The first day of
qualifying for the May 20th nonpartisan primary was a busy one at
the Elections Office. Chairman Randy Howard qualified for his District 4 CountyCommission seat. William Rambo qualified for State Court Judge. There were a
number of candidates that qualified for the new school board districts. At-large
candidates were David Kitchens, Michael Busman and Sylvia Roland. Jim Reid
qualified for BOE District 3. Meda Krenson qualified for BOE District 2. These
are the 5 districts plus 2 at-large seats that are up for election in May. Nonpartisan
qualifying continues through Friday at the Elections Office at the SumterCounty Courthouse.
If you are not sure
of which new school district you live in, go to www.americusradio.com and click on the
map of SumterCounty that gives you a better understanding of these new school board
districts that mirror those of the Board of Commissioners.
Meanwhile, early voting continues this week for the special called
school board election. This special election gets the election process back on
schedule and lets voters in BOE Districts 1, 2, 4 and 6 go to the polls and
vote. Those elected in the March 18th special election will take
office as soon as the next day and will serve until December 31st of
this year. Although there are only 2 contested races for this special election,
everyone needs to vote in ALL
districts and support your district candidates. The contested races on March 18th
are in current school districts like those of 2012 when this election should
have taken place. Incumbent Willa Fitzpatrick faces challenger Penny Taft in
District 4. District 6 incumbent Mike Mock faces opposition from Sarah M.
Pride. Early voting continues through March 14th at the SumterCounty Courthouse in the Elections Office. Those early voting will need to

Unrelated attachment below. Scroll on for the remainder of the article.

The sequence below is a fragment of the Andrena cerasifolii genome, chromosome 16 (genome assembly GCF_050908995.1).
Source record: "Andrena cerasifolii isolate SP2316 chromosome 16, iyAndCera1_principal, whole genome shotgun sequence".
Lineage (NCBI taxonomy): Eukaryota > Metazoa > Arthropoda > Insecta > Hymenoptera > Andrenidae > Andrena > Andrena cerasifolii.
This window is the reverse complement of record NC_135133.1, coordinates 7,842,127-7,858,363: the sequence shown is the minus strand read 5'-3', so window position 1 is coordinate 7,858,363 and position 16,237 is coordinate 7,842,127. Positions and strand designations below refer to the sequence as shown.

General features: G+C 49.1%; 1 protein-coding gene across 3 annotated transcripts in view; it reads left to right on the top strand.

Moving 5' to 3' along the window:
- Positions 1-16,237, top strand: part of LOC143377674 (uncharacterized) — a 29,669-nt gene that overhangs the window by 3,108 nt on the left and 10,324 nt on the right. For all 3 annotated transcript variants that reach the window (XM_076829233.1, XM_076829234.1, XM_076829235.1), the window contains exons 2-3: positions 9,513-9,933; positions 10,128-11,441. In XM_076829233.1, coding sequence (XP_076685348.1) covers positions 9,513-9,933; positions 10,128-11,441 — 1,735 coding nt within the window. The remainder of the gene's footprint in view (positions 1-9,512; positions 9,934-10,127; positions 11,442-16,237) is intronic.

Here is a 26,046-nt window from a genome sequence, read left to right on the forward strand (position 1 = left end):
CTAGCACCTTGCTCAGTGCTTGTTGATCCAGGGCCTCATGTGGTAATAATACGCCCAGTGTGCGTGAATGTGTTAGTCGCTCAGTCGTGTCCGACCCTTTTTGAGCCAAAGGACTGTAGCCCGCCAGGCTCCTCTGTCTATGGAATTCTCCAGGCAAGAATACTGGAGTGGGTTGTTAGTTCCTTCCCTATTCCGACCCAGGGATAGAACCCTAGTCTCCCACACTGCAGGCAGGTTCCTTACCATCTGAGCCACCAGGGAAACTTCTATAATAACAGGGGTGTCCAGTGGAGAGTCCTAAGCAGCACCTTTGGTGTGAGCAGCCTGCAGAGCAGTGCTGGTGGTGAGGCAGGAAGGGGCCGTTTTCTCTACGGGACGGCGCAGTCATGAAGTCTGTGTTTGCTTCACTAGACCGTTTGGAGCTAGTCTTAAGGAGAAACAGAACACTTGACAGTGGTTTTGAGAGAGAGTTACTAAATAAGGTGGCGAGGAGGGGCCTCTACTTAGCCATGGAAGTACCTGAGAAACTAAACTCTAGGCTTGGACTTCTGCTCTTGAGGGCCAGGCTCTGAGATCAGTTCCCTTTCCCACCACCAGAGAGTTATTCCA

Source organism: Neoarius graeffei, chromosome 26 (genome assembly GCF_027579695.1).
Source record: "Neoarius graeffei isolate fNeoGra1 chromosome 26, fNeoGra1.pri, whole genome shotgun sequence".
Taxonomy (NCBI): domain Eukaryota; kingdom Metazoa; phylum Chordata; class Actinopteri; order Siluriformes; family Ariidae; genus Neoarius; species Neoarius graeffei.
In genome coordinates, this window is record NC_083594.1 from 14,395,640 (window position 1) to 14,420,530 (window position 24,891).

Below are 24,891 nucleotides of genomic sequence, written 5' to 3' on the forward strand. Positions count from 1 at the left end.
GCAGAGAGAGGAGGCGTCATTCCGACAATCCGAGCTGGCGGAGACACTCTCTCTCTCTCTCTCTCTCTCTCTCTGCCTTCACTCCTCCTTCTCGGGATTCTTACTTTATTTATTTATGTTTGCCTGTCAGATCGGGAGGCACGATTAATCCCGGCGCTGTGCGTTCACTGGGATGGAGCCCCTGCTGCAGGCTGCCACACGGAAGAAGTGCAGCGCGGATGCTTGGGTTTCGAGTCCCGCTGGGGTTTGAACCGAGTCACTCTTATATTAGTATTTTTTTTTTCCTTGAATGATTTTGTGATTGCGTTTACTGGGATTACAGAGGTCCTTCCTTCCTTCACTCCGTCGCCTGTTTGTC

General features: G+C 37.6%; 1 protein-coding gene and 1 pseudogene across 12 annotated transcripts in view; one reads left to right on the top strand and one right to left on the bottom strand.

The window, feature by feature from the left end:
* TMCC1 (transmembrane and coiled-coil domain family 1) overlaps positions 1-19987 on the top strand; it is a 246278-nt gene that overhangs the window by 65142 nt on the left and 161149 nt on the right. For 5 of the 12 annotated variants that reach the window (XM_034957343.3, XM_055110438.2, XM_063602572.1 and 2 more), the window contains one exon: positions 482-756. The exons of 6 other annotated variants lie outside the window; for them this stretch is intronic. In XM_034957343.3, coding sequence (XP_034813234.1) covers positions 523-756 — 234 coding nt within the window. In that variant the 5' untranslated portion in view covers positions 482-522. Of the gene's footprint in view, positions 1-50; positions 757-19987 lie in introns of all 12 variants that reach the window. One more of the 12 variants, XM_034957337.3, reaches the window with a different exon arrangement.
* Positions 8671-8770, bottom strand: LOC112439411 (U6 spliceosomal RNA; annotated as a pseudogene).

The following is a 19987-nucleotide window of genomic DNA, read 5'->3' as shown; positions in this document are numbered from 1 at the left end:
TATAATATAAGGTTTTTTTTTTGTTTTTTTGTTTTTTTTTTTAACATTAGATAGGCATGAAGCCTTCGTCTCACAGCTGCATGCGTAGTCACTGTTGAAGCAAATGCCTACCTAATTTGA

have a photo ID with you.
The community is
invited to attend the LEPC meeting this morning at in the ReesParkEconomicDevelopmentCenter on Elm Avenue.
Preparedness Expo, hosted by the Local Emergency Planning Committee (LEPC), is
this Saturday from 9 to 2 at the SumterCounty Fairgrounds. This expo will educate, prepare and assist citizens in
the event of a natural or man-made disaster including hazardous materials
education. This event is free and open for the public to attend. Children must
be accompanied by an adult.
There are other
events taking place this Saturday. Individuals and small business owners can
receive information and assistance with applying for health insurance. Navigators
will be here Saturday at the StaleyMiddle School cafeteria from 10 to 4. This is a free
workshop for information and assistance with applying for health insurance
through the marketplace exchanges created under the Affordable Care Act.
Andersonville National Historic Site will host its
annual Civil War Living History weekend this Saturday and Sunday March 8th
and 9th. This living history program offers visitors the opportunity
to gain a better understanding of what life was like at CampSumter, the infamous Civil War military prison near Andersonville. Civil War period living historians will portray
Union prisoners, Confederate guards and civilians. The times are 10 to 4 on Saturday
and 10 to 3 on Sunday.There is no
admission fee and this event is open to the public.
One big event actually takes place Saturday night and that’s the time
change. This is the weekend that daylight saving time begins. Saturday night
before going to bed set your clock forward one hour. Time officially changes at
Sunday morning. While you’re changing your
clocks, change the batteries in your smoke alarms.
It may have been the
quietest 24-hour period on record for the Americus Police Department. Officers worked
2 accidents that had no reported injuries. The rest were miscellaneous calls
such as 2 suicide attempts of which neither were successful; a damaged
semi-truck; and a lookout for a “missing overdue motorist” that turned out to
be OK as well. That was your police incident reports from Monday.